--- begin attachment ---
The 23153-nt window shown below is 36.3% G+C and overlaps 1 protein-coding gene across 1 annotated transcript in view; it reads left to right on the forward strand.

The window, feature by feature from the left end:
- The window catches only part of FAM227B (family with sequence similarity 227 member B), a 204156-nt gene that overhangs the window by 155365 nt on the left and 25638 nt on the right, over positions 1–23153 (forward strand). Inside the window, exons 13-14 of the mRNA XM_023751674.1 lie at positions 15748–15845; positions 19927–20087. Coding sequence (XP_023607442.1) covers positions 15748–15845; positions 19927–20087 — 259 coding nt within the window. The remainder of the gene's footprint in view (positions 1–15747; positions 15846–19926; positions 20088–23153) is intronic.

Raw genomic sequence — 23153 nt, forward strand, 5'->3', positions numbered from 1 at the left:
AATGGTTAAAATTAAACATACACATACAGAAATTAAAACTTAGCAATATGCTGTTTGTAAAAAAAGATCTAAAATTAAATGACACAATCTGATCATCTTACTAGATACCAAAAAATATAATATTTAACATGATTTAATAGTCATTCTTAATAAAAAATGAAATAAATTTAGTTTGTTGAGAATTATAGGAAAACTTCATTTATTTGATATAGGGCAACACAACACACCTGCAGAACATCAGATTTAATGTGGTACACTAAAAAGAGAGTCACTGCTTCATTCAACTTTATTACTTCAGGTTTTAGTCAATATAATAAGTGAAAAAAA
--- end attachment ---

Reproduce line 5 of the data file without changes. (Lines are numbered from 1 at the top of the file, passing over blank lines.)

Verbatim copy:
AATGGTTAAAATTAAACATACACATACAGAAATTAAAACTTAGCAATATGCTGTTTGTAAAAAAAGATCTAAAATTAAATGACACAATCTGATCATCTTACTAGATACCAAAAAATATAATATTTAACATGATTTAATAGTCATTCTTAATAAAAAATGAAATAAATTTAGTTTGTTGAGAATTATAGGAAAACTTCATTTATTTGATATAGGGCAACACAACACACCTGCAGAACATCAGATTTAATGTGGTACACTAAAAAGAGAGTCACTGCTTCATTCAACTTTATTACTTCAGGTTTTAGTCAATATAATAAGTGAAAAAAA